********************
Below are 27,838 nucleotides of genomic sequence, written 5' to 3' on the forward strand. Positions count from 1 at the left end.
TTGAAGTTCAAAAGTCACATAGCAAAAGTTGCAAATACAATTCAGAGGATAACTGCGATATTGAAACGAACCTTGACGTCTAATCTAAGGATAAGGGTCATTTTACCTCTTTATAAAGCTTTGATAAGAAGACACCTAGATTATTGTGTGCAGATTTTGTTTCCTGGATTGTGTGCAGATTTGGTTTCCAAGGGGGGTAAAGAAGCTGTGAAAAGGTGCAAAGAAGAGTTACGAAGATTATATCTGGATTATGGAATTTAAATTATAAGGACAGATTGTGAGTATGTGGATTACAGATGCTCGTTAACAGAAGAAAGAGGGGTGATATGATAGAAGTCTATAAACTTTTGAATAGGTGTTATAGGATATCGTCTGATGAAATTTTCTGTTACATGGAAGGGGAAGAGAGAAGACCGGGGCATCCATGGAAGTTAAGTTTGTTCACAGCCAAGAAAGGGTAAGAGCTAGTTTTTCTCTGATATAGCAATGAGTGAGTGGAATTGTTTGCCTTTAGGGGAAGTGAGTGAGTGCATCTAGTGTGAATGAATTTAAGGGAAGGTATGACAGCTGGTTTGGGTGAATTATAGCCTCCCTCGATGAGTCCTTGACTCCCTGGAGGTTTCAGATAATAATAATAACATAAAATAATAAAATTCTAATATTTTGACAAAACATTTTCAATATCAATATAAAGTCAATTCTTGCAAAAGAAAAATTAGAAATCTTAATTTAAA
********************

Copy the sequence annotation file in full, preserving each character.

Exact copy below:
Below are 27,838 nucleotides of genomic sequence, written 5' to 3' on the forward strand. Positions count from 1 at the left end.
TTGAAGTTCAAAAGTCACATAGCAAAAGTTGCAAATACAATTCAGAGGATAACTGCGATATTGAAACGAACCTTGACGTCTAATCTAAGGATAAGGGTCATTTTACCTCTTTATAAAGCTTTGATAAGAAGACACCTAGATTATTGTGTGCAGATTTTGTTTCCTGGATTGTGTGCAGATTTGGTTTCCAAGGGGGGTAAAGAAGCTGTGAAAAGGTGCAAAGAAGAGTTACGAAGATTATATCTGGATTATGGAATTTAAATTATAAGGACAGATTGTGAGTATGTGGATTACAGATGCTCGTTAACAGAAGAAAGAGGGGTGATATGATAGAAGTCTATAAACTTTTGAATAGGTGTTATAGGATATCGTCTGATGAAATTTTCTGTTACATGGAAGGGGAAGAGAGAAGACCGGGGCATCCATGGAAGTTAAGTTTGTTCACAGCCAAGAAAGGGTAAGAGCTAGTTTTTCTCTGATATAGCAATGAGTGAGTGGAATTGTTTGCCTTTAGGGGAAGTGAGTGAGTGCATCTAGTGTGAATGAATTTAAGGGAAGGTATGACAGCTGGTTTGGGTGAATTATAGCCTCCCTCGATGAGTCCTTGACTCCCTGGAGGTTTCAGATAATAATAATAACATAAAATAATAAAATTCTAATATTTTGACAAAACATTTTCAATATCAATATAAAGTCAATTCTTGCAAAAGAAAAATTAGAAATCTTAATTTAAA